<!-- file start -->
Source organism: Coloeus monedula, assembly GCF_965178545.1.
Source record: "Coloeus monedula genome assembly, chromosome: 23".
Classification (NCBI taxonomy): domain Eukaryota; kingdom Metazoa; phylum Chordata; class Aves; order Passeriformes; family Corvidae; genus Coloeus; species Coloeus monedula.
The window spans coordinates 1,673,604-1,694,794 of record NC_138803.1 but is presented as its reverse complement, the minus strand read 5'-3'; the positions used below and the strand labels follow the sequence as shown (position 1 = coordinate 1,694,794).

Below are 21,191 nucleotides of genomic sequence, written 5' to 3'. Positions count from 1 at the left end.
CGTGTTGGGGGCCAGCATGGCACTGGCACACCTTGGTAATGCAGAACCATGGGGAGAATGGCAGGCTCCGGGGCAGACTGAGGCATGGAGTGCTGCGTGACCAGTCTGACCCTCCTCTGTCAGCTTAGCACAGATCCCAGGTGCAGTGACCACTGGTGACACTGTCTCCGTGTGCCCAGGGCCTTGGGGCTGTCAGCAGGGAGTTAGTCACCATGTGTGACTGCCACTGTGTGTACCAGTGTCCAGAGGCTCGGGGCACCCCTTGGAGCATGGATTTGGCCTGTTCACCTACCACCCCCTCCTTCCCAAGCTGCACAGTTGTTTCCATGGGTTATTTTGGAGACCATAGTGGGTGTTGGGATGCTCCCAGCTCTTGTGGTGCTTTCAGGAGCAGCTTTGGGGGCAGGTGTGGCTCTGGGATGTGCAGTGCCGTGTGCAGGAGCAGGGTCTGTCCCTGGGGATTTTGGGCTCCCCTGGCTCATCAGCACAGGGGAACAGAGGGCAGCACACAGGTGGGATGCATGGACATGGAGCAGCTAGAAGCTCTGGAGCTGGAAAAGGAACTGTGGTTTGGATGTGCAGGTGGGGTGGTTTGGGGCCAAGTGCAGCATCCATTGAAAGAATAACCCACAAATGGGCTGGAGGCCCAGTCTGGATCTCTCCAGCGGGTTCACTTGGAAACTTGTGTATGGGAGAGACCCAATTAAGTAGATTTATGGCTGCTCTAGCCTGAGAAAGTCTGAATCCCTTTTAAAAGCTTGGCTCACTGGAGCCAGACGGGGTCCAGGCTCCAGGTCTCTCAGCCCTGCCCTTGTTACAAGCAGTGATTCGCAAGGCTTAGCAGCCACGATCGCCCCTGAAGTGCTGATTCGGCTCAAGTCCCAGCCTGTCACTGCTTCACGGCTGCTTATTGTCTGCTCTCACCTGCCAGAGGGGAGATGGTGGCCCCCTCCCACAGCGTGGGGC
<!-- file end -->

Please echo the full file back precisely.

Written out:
Source organism: Coloeus monedula, assembly GCF_965178545.1.
Source record: "Coloeus monedula genome assembly, chromosome: 23".
Classification (NCBI taxonomy): domain Eukaryota; kingdom Metazoa; phylum Chordata; class Aves; order Passeriformes; family Corvidae; genus Coloeus; species Coloeus monedula.
The window spans coordinates 1,673,604-1,694,794 of record NC_138803.1 but is presented as its reverse complement, the minus strand read 5'-3'; the positions used below and the strand labels follow the sequence as shown (position 1 = coordinate 1,694,794).

Below are 21,191 nucleotides of genomic sequence, written 5' to 3'. Positions count from 1 at the left end.
CGTGTTGGGGGCCAGCATGGCACTGGCACACCTTGGTAATGCAGAACCATGGGGAGAATGGCAGGCTCCGGGGCAGACTGAGGCATGGAGTGCTGCGTGACCAGTCTGACCCTCCTCTGTCAGCTTAGCACAGATCCCAGGTGCAGTGACCACTGGTGACACTGTCTCCGTGTGCCCAGGGCCTTGGGGCTGTCAGCAGGGAGTTAGTCACCATGTGTGACTGCCACTGTGTGTACCAGTGTCCAGAGGCTCGGGGCACCCCTTGGAGCATGGATTTGGCCTGTTCACCTACCACCCCCTCCTTCCCAAGCTGCACAGTTGTTTCCATGGGTTATTTTGGAGACCATAGTGGGTGTTGGGATGCTCCCAGCTCTTGTGGTGCTTTCAGGAGCAGCTTTGGGGGCAGGTGTGGCTCTGGGATGTGCAGTGCCGTGTGCAGGAGCAGGGTCTGTCCCTGGGGATTTTGGGCTCCCCTGGCTCATCAGCACAGGGGAACAGAGGGCAGCACACAGGTGGGATGCATGGACATGGAGCAGCTAGAAGCTCTGGAGCTGGAAAAGGAACTGTGGTTTGGATGTGCAGGTGGGGTGGTTTGGGGCCAAGTGCAGCATCCATTGAAAGAATAACCCACAAATGGGCTGGAGGCCCAGTCTGGATCTCTCCAGCGGGTTCACTTGGAAACTTGTGTATGGGAGAGACCCAATTAAGTAGATTTATGGCTGCTCTAGCCTGAGAAAGTCTGAATCCCTTTTAAAAGCTTGGCTCACTGGAGCCAGACGGGGTCCAGGCTCCAGGTCTCTCAGCCCTGCCCTTGTTACAAGCAGTGATTCGCAAGGCTTAGCAGCCACGATCGCCCCTGAAGTGCTGATTCGGCTCAAGTCCCAGCCTGTCACTGCTTCACGGCTGCTTATTGTCTGCTCTCACCTGCCAGAGGGGAGATGGTGGCCCCCTCCCACAGCGTGGGGC